You probably want to keep your kids and pets around a while longer. And you should save your gas masks for a real emergency, like a zombie apocalypse. So, let’s take a closer look at Option 3: Roll up your sleeves and get to work.

Cabin air filter

When it comes to eliminating interior odors, the best place to start is the cabin air filter. The cabin filter is located inside the vehicle, usually on the passenger side, between the floor and the dash or glove box. The filter traps dust, mold, pollen, and other contaminants, and prevents them from entering the interior. Like any filter, it needs to be changed on a regular basis—every year or 12,000 to 15,000 miles. Changing your cabin air filter is simple. While you have your cabin air filter out, vacuum the filter compartment. You may be surprised at what you find. Or not.

Floors

Remove the floor mats. Ten points to Gryffindor if you’ve installed rubber floor mats to protect your carpeting. Hose them off (maybe with a little scrub to release any sticky residue) and allow them to dry. To clean the floor mats that come standard with most vehicles, vacuum up excess debris, then scrub them gently with a mild detergent, hose them off, and let them air dry.

Next, sprinkle baking soda on the floor carpet to deodorize smells. Let it set for a few hours. Meanwhile, use an interior detail brush to pry out the remnants of last month’s egg and cheese biscuit from the cup holder, seat creases, and wherever else it might be hiding.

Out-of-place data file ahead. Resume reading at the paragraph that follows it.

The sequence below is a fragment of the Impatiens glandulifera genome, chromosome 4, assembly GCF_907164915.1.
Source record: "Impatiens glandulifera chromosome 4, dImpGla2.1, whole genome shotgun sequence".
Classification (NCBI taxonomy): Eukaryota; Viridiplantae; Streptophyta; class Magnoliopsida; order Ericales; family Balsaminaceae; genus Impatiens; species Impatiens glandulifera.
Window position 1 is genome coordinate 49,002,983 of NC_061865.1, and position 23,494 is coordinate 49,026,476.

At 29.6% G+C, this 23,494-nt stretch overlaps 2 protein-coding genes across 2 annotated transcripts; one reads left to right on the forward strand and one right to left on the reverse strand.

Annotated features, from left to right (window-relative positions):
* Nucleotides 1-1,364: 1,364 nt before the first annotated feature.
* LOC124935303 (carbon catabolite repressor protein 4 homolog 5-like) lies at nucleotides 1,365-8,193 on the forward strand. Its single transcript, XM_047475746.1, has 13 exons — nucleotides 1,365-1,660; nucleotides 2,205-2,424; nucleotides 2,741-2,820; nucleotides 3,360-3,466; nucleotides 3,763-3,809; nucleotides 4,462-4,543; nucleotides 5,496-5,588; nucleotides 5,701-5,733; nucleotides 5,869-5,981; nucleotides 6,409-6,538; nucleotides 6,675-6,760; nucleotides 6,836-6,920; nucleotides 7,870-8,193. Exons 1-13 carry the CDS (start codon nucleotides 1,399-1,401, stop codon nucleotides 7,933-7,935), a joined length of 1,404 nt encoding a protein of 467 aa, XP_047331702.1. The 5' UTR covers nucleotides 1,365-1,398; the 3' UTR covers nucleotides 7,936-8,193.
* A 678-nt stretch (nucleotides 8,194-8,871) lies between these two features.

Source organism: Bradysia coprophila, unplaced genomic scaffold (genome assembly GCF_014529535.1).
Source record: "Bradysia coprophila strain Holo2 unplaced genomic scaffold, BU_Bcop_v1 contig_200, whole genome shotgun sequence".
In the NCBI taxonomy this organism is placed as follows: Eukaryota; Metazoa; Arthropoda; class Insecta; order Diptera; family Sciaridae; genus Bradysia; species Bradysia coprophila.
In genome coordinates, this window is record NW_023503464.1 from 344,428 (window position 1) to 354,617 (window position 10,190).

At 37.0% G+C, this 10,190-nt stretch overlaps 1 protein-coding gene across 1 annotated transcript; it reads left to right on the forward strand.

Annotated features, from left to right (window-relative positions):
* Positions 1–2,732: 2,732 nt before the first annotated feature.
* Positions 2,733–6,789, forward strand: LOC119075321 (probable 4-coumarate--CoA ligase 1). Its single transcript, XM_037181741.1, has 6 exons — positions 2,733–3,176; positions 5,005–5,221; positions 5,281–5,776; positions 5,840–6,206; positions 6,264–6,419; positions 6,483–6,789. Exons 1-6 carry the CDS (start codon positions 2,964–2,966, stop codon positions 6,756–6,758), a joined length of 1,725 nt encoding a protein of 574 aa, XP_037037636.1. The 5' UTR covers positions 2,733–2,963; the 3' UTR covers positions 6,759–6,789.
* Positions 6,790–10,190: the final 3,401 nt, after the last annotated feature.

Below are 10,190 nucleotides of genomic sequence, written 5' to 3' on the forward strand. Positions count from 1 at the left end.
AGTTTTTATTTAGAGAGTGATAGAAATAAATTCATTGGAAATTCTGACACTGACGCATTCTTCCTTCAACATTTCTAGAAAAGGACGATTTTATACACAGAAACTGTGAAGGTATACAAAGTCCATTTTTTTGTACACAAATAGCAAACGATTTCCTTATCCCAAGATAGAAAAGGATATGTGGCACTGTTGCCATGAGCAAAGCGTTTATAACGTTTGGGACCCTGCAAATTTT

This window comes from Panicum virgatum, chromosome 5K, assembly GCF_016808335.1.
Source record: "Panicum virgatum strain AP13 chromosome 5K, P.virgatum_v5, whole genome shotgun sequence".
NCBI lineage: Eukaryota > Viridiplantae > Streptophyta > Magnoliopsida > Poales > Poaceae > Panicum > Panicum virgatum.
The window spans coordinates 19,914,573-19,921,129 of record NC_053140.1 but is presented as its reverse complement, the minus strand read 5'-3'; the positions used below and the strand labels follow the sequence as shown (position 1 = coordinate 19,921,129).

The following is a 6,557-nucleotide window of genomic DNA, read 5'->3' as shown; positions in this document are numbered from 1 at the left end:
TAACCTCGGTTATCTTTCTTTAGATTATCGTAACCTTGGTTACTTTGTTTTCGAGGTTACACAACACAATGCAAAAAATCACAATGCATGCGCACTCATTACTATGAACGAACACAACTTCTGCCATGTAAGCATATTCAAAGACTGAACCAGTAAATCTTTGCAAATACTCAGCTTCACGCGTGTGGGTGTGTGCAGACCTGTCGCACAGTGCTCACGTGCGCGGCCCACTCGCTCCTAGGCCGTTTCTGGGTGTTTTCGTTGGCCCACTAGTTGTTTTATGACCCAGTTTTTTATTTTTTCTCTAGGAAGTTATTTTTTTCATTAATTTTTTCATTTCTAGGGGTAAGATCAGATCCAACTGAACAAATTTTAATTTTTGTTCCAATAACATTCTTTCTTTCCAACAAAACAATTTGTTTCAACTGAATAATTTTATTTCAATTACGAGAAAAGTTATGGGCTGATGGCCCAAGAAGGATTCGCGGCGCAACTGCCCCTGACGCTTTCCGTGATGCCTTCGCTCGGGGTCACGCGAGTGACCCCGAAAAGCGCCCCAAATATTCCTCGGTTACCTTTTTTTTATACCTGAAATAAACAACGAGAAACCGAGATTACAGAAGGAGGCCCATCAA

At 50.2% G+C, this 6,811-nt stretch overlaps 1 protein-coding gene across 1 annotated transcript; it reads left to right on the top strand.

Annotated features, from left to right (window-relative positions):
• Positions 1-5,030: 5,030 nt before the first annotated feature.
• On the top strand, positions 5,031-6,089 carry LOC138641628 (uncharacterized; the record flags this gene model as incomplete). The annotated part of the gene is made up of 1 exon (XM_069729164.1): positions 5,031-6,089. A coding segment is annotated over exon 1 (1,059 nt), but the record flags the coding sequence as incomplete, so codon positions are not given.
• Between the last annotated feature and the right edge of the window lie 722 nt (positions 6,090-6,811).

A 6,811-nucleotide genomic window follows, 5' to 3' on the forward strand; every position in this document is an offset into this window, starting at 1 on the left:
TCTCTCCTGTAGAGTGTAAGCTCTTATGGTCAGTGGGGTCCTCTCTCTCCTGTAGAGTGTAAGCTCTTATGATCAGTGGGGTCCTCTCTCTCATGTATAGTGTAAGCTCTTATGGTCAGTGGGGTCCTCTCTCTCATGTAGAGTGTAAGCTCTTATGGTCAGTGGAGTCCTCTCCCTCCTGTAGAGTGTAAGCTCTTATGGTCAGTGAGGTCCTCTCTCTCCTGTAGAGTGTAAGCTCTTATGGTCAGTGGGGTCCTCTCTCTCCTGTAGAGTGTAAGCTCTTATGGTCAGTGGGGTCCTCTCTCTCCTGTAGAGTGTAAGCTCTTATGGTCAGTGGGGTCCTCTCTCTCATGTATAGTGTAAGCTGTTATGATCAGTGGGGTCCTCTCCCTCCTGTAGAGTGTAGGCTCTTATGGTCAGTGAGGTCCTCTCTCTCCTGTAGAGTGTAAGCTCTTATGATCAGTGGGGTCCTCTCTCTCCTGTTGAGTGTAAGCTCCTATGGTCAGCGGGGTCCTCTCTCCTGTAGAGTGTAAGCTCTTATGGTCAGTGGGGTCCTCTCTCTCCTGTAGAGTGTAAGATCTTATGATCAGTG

Finally, give the entire interior, including seats, compartments, and cup holders, a thorough vacuuming.

Seats

Cleaning your upholstered seats may be a little trickier than the floors. That’s because sweat, soil, and food stains on fabric can be difficult to treat if they’ve been left too long. A light sweep with a hand-held steam cleaner can make a big difference (same goes for the floors once you’ve vacuumed up any baking soda).

You can also use one of a number of effective cleaning products designed to make your seats look like new. Follow the directions carefully for best results. To clean and protect leather upholstery, use a cleaning agent specific to that purpose.

As they say, an ounce of prevention is worth a pound of cheese fries, so if you really want to keep your seats looking and smelling fresh, get yourself a set of seat protectors.

Odor eating options

If you car still doesn’t have that new car smell (let’s face it, that ship may have sailed), you can also turn to car deodorizers. Decide if you want an air freshener that you spray, place in your vehicle’s vents, hang from a rear-view mirror, or even a little tub of freshener that emits scents based on how much you open the lid. As far as scents go, the sky’s the limit—”new car,” cherry, outdoor breeze, rain, jasmine, vanilla, and fresh linen. Or all of the above if you’re not ready to give up on eating meals in your car. The choice is yours.

Have you had to banish a bad smell?  Tell us about it, and share a weird thing you’ve found when cleaning out your car. (We found a perfectly intact snail shell. …what happened to that snail!?)